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Once the seedlings are established and have grown a few leaves it is important they have enough space 🔥 Seed packets usually contain details about how far plants need to be spaced apart 🔥 Thinning out seedlings can feel brutal but it is an essential task for crops to reach their full potential. Water the plants prior to thinning. Select the largest, healthiest looking seedlings to keep. Grasp the unwanted seedlings as close to the ground as possible. Gently pull the plant out of the soil, avoid disturbing the remaining plants. Small seedlings such as carrots and lettuces can be snipped off at ground level using scissors. After thinning your plants water again, this helps to re-settle the soil around the roots. The thinnings needn’t go to waste; you can add them to salads.
At the time of writing, Scotland is still in lockdown. In an effort to stop the had spread of Covid-19, we are still walking two metres apart when we go for our daily exercise and queuing patiently-ish outside the supermarket for our turn to see what is left in the aisles. But what about our gardens? If you are anything like me, the first few weeks of social isolation saw the back of the weeds, the turning of the soil, the wilting of the daffodils in my postage stamp sized garden. But what next? Garden centres are closed. The planting season demands seeds and betting plants. But this year feels different. There is a nation-wide move away from flowers and shrubs. The novice gardener is feeling the need to turn their hand to fruit and veg – but what to plant? And, with our short growing season and ever changing climate, what to plant in Scotland? (thanks a ton to Muhammed Seymour from Bobo Dioulasso, Burkina Faso for telling us about this).
You don’t have to grow your courgettes and melons and things from seeds, you can actually wait until April/May and you can buy the little plants, they’ll cost you maybe a couple of pounds per plant. The advantage of sowing seeds is obviously that for £2 in this particular packet you get a hundred and fifty seeds, so you can have as many peppers as you want for the same price. The drawback is that you’ve got to look after them for longer, so it’s up to you really how you want to do it. It is certainly fun to try and grow seeds and we have a great range of all sorts of things in Glendoick from herbs, vegetables, peas and beans to the flowers behind me and so on. (a massive thanks to Terrial Hilton for highlighting this).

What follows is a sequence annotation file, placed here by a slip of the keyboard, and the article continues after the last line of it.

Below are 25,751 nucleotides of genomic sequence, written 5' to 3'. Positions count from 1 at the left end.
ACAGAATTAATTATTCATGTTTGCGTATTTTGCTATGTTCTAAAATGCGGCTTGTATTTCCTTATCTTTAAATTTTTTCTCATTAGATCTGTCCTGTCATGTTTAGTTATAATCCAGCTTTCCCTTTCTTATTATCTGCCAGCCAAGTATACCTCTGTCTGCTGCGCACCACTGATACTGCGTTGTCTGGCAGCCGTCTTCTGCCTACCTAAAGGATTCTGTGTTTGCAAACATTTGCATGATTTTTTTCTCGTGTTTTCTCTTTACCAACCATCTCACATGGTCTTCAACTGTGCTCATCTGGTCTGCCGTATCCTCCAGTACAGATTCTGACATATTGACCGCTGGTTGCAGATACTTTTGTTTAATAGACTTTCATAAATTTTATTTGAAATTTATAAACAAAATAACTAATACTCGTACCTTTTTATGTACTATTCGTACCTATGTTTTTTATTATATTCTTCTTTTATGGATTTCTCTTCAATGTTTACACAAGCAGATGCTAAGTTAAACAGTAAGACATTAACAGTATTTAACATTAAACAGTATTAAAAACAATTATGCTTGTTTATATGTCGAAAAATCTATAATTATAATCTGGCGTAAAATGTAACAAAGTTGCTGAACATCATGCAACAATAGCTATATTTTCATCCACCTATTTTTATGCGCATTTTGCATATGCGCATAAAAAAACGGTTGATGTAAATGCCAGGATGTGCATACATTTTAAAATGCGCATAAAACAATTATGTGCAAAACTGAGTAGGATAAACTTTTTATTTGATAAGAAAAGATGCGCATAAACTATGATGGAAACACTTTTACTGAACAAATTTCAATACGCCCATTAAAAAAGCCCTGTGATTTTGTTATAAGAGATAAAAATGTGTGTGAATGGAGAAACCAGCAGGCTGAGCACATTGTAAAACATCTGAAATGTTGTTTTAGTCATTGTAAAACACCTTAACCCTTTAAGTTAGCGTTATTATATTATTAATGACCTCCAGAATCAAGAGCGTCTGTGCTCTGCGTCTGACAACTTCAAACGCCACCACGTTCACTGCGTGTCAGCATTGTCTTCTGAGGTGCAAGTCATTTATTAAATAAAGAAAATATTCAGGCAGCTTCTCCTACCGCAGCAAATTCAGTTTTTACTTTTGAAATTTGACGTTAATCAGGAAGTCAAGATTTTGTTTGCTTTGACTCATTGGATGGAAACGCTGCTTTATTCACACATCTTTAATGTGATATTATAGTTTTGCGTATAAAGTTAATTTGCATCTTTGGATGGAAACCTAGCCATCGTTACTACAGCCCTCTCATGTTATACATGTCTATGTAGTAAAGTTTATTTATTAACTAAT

Marcello Sneed at heraldscotland.com, describes how even potatoes have their problems, but they’re easily avoided. Late potato blight, a fungal disease, can destroy the crop in days, but in Scotland it starts attacking the plants from mid-July onwards. If you only grow first and second early varieties, you can harvest them all by the end of July. Keeled slugs are the other main pest. These underground slugs – not to be confused with the ones that destroy hostas and seedlings – don’t cause damage before the end of July. The biological control Nemaslug is the only effective control because these slugs never come near slug traps or pellets. (last revised 45 days ago by Doran Sauer from Vijayawada, India)